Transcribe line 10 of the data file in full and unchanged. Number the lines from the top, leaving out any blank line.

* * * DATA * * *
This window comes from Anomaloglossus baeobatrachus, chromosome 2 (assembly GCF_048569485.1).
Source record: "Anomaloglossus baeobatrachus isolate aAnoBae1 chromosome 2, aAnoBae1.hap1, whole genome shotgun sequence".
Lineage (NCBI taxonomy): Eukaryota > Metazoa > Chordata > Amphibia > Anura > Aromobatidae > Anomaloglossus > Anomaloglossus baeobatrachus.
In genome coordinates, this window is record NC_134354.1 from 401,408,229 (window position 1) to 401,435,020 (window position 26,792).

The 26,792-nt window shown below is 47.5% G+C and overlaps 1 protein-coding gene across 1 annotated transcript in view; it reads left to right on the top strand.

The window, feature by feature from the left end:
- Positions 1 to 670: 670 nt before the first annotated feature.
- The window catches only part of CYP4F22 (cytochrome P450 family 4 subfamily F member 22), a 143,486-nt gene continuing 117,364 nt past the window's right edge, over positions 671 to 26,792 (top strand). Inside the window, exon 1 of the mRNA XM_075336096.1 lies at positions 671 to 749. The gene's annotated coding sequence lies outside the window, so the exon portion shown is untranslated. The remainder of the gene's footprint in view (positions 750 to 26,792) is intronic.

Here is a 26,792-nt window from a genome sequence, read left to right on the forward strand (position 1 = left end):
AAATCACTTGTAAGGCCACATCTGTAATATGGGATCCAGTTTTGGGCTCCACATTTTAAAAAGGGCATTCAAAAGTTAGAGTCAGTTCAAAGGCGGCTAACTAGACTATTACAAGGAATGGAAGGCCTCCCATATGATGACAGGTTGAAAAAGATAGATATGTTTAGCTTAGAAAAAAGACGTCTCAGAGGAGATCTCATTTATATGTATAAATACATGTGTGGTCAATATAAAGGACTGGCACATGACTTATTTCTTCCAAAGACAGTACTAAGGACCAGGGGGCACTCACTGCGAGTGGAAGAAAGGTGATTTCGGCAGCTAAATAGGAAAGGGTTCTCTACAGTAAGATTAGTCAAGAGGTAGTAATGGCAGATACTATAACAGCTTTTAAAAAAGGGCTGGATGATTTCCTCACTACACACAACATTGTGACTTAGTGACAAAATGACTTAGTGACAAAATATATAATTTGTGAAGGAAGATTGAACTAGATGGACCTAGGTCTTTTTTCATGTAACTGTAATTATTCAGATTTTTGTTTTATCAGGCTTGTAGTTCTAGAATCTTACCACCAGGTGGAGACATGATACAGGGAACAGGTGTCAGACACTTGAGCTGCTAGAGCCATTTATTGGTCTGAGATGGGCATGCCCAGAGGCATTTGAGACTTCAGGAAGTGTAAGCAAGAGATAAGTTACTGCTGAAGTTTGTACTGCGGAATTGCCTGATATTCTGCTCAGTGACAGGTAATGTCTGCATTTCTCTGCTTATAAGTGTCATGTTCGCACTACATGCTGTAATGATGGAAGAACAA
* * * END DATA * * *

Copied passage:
AAATCACTTGTAAGGCCACATCTGTAATATGGGATCCAGTTTTGGGCTCCACATTTTAAAAAGGGCATTCAAAAGTTAGAGTCAGTTCAAAGGCGGCTAACTAGACTATTACAAGGAATGGAAGGCCTCCCATATGATGACAGGTTGAAAAAGATAGATATGTTTAGCTTAGAAAAAAGACGTCTCAGAGGAGATCTCATTTATATGTATAAATACATGTGTGGTCAATATAAAGGACTGGCACATGACTTATTTCTTCCAAAGACAGTACTAAGGACCAGGGGGCACTCACTGCGAGTGGAAGAAAGGTGATTTCGGCAGCTAAATAGGAAAGGGTTCTCTACAGTAAGATTAGTCAAGAGGTAGTAATGGCAGATACTATAACAGCTTTTAAAAAAGGGCTGGATGATTTCCTCACTACACACAACATTGTGACTTAGTGACAAAATGACTTAGTGACAAAATATATAATTTGTGAAGGAAGATTGAACTAGATGGACCTAGGTCTTTTTTCATGTAACTGTAATTATTCAGATTTTTGTTTTATCAGGCTTGTAGTTCTAGAATCTTACCACCAGGTGGAGACATGATACAGGGAACAGGTGTCAGACACTTGAGCTGCTAGAGCCATTTATTGGTCTGAGATGGGCATGCCCAGAGGCATTTGAGACTTCAGGAAGTGTAAGCAAGAGATAAGTTACTGCTGAAGTTTGTACTGCGGAATTGCCTGATATTCTGCTCAGTGACAGGTAATGTCTGCATTTCTCTGCTTATAAGTGTCATGTTCGCACTACATGCTGTAATGATGGAAGAACAA